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Working paper

Competition and cooperation in AI: How co-opetition makes AI available to all

Christophe Carugati

11 March 2024

Generative AI

Co-opetition in AI combines competition and cooperation to make AI available to all. While competition risks are yet to materialise, competition authorities should propose a code of conduct applicable to all cloud providers based on principles of access, choice, non-discrimination, and flexibility.

Executive Summary


Co-opetition combines the advantages of competition and cooperation between firms to create new business opportunities. Large cloud providers and Generative AI (GenAI) developers engage in a co-opetition framework to make AI available to all.


Markets can deliver their full benefits in a co-opetition framework. Cooperation maximises opportunities and innovation by ensuring the development and deployment of AI models and applications. At the same time, competition acts as a safeguard, mitigating risks by exerting competition pressure on existing models and AI-powered applications developed or hosted by the cloud provider.


At this early development stage, the risks associated with co-opetition on investment, competition, and innovation remain largely theoretical and have yet to materialise. The most likely risks are competition risks due to potentially ant-competitive agreements, like sensitive information exchange, anti-competitive behaviours, like tying, bundling, and self-preferencing, and increased market concentration in the hands of large tech firms.


Swift market intervention to preserve the competition process is already under discussion. However, such an intervention is premature considering ongoing market studies on competition and GenAI and the rapid market and regulatory developments.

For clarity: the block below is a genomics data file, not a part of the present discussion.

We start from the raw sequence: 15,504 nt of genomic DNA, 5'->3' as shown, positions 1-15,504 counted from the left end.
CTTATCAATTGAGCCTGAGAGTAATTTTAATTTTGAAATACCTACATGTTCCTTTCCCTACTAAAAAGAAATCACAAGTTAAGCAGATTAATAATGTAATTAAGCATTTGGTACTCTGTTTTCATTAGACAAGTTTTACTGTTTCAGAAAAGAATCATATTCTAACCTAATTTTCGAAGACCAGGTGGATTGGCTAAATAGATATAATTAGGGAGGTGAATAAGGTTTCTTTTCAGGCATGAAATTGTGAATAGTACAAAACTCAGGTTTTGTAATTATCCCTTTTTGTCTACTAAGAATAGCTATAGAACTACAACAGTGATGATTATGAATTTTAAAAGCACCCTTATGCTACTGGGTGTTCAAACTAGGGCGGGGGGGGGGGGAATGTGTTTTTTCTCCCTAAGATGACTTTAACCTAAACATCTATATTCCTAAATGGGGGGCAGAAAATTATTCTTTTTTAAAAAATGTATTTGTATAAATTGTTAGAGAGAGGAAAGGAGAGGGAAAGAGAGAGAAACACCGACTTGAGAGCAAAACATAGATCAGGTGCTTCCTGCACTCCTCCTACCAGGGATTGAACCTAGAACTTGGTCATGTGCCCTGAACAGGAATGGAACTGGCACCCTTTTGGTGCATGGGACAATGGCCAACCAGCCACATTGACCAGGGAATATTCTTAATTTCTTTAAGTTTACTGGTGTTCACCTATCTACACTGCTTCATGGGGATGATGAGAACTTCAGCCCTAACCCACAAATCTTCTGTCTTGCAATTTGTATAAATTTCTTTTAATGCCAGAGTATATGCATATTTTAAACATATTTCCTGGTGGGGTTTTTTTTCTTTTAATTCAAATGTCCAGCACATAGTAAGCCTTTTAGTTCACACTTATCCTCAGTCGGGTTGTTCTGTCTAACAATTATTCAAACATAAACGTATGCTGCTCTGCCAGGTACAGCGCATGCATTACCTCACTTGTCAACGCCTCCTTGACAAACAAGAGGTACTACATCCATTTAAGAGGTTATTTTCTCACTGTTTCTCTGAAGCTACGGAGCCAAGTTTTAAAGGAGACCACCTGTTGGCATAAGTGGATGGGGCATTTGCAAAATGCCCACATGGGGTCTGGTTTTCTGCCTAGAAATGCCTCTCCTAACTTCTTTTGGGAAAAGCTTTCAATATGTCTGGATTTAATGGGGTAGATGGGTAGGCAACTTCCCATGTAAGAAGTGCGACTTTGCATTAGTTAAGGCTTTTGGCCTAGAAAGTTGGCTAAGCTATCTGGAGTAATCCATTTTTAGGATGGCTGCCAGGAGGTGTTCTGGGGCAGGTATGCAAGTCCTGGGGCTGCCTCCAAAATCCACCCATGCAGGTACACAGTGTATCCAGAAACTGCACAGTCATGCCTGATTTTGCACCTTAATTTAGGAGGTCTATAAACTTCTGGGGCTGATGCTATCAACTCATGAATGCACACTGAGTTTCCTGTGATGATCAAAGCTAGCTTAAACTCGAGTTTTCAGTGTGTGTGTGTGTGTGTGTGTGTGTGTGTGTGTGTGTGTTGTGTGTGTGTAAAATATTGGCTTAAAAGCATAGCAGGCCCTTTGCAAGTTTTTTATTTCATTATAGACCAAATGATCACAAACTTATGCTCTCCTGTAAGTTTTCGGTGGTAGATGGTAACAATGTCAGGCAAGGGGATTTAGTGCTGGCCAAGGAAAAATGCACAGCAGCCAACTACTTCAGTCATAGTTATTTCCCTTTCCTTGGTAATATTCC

However, competition authorities should establish market and regulatory conditions conducive to ensuring positive competition outcomes for AI while preserving the incentive to innovate through co-opetition. They should propose a code of conduct applicable to all cloud providers based on principles of access, choice, non-discrimination, and flexibility.

Read the full working paper by downloading it.

About the paper

This paper is part of our GenAI and Competition Hub, which strives for responsible generative AI (GenAI) development, ensuring favourable market conditions that benefit all. Contact us to join the Hub as a member and/or for consultation/press inquiries.

About the author

Christophe Carugati

Dr. Christophe Carugati is the founder of Digital Competition. He is a renowned and passionate expert on digital and competition issues with a strong reputation for doing impartial, high-quality research. After his PhD in law and economics on Big Data and Competition Law, he is an ex-affiliate fellow at the economic think-tank Bruegel and a lecturer in competition law and economics at Lille University.

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